Updates coming to The Preserve

Customer Rebecca Ivey orders a gourmet grilled cheese from owner Jeremy Johnson at The Preserve in Marquette. (Journal photo by Trinity Carey)


Journal Staff Writer

MARQUETTE — Quite a few changes are in the works for the late-night grilled cheese shop along Washington Street in Marquette.

The Preserve, located in the former Flying Moose building at 351 W. Washington St., opened just a year ago and is already working on updating its storefront and offering new products to its customers.

When the shop first opened, the owners had a late-night food spot in mind for Marquette, and while its 2:30 a.m. weekend close time is still it’s biggest offering, The Preserve has also come to carry an abundant craft beer selection.

“Even though there’s a really great brewery scene up here, there’s not really a dedicated craft beer store,” said part owner Jeremy Johnson. “I feel like we’ve done a pretty solid job having that unique selection and getting people to know that if they come in here, they’ll find something they can’t find anywhere else.”

A small selection of local and Michigan beers are offered, but there is an even bigger selection of beers from breweries around the U.S.

While the store offers a wide variety, beer cannot currently be consumed in the store. However, Johnson said the owners are working on gaining their on-premises licenses through the state so customers can enjoy their beer with their grilled cheese.

Passersby may have noticed a small construction project taking place next door to the storefront in the last few weeks. The Preserve is also in the midst of building a wheelchair ramp to become Americans with Disabilities Act compliant.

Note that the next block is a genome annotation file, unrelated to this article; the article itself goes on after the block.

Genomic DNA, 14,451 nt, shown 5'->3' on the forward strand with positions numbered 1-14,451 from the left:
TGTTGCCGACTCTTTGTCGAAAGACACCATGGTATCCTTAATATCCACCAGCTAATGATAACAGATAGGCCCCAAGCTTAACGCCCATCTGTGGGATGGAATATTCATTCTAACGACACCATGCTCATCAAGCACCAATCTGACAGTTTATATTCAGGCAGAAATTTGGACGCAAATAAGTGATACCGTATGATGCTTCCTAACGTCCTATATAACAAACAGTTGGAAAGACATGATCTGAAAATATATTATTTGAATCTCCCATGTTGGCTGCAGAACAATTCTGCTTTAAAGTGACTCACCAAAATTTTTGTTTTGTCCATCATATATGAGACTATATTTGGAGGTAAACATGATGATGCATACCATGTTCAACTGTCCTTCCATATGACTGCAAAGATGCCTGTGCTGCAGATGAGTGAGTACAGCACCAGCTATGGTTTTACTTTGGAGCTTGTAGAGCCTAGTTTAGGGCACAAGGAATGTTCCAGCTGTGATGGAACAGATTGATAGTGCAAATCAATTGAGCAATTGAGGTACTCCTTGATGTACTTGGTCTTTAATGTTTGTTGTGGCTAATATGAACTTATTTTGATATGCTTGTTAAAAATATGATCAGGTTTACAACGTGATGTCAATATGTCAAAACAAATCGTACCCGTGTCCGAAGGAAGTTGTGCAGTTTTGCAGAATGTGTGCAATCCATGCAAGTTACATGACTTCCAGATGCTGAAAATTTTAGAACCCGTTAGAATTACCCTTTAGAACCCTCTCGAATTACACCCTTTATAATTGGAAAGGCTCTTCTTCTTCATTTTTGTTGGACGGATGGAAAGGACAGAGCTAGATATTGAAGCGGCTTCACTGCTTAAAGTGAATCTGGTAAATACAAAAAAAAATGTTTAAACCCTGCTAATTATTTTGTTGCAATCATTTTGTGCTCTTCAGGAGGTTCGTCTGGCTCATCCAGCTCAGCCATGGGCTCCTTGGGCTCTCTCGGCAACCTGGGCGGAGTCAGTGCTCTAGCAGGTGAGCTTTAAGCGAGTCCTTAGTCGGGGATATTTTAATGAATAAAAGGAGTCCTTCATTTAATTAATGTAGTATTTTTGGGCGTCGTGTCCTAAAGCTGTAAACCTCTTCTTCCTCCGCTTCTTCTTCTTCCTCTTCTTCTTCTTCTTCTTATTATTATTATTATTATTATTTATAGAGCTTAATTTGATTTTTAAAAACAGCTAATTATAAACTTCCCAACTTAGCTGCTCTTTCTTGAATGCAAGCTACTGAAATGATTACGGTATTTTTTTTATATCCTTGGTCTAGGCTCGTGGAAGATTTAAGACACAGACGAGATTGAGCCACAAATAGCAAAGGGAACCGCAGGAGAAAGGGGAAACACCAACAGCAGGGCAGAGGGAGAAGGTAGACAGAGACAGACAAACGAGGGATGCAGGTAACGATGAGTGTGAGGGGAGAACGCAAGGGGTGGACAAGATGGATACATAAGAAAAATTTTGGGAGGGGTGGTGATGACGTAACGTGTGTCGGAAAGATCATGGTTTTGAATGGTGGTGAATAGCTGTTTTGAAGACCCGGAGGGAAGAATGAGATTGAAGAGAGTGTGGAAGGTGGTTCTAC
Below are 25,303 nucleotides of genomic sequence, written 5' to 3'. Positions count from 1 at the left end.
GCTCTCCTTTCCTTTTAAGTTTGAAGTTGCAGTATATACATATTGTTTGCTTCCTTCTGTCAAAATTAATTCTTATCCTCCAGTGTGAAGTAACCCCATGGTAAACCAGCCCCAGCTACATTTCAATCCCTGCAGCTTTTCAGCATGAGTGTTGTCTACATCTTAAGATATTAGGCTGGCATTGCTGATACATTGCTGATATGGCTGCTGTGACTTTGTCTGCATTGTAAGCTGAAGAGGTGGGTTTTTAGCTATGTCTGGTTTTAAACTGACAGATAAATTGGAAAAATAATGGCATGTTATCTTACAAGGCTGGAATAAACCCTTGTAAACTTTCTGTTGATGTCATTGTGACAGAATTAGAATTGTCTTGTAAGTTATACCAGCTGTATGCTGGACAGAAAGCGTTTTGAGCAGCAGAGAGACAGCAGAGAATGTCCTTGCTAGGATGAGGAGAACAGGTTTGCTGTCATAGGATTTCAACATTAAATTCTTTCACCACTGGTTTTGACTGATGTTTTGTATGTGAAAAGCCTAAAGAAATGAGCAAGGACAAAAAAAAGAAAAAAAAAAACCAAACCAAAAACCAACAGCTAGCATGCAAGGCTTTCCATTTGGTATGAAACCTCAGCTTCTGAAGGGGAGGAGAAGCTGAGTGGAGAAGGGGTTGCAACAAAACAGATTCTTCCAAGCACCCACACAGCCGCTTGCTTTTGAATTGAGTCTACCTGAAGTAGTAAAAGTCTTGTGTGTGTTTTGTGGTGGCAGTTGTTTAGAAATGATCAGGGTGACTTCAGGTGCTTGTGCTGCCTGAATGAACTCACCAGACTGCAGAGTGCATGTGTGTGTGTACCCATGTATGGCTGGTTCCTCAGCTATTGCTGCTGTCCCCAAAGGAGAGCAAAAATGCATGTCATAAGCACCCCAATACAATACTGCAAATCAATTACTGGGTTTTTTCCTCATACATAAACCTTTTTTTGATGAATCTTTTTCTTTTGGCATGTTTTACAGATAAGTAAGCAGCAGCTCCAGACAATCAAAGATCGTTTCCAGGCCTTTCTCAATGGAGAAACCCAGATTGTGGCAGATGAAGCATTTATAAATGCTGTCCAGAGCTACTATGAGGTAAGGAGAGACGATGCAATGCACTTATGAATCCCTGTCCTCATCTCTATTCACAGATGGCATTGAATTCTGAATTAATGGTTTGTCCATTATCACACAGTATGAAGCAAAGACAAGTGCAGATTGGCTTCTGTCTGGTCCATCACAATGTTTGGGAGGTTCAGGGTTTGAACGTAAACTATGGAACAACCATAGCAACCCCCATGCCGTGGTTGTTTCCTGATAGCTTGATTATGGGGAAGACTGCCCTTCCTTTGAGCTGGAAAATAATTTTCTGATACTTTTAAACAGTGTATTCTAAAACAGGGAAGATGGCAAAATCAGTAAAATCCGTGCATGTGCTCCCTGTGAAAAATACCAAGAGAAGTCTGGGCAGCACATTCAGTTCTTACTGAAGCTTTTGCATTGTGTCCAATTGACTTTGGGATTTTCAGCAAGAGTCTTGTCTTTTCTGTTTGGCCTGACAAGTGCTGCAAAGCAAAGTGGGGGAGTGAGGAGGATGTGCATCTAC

“It’s always nice to have that access for people, strollers too,” Johnson said. “To have to come over this front entrance is not easy for them, so it makes it easier for our customers.”

The main goal of the ramp is easy access for all customers, but it also helps The Preserve qualify for their on-premises license in the downtown district. Johnson and the other owners must upgrade the building to receive their licensing, and plan to put in all new windows, doors and redo the facade of the building.

“We just want to restore it back to that original brick storefront just to make it stand out and then put in energy-efficient doors and windows,” Johnson said. “It won’t be the traditional red brick that you see around town. It’ll be a little bit more modern and different.”

Currently, they host a poetry and open mic night and craft nights in the winter months.

Massachusetts band Stoner Will and the Narks and a few local bands will be the first outdoor musical performance to take place at The Preserve as part of next week’s Blueberry Festival.

In the future, Johnson hopes to create an outdoor area or back deck where they can host more summer events.

Overall, the owners of The Preserve want to offer a welcoming space for young professionals and college students, whether that be for an affordable bite to eat or a sanctuary from the late-night downtown scene.

“There isn’t a whole lot in town for students and younger local people,” Johnson said. “We’re doing this because it’s something we wanted to see but seeing the reactions from other people, people are like, ‘This is awesome, we needed this in town, we need to be able to eat food late at night.’ It’s cool to be validated by that and just continuing to make this place somewhere where people know they can come hang out and get a different experience than elsewhere in Marquette. Having food and drinks that we don’t normally see in Marquette and bringing a little more culture to our town then we’re used to; that’s the cool thing to us. We get to bring in beer that you literally can’t find here and then food that, while it’s not super high end, it’s unique and different than what most places do offer.”

Trinity Carey can be reached at 906-228-2500, ext. 206. Her email address is tcarey@miningjournal.net.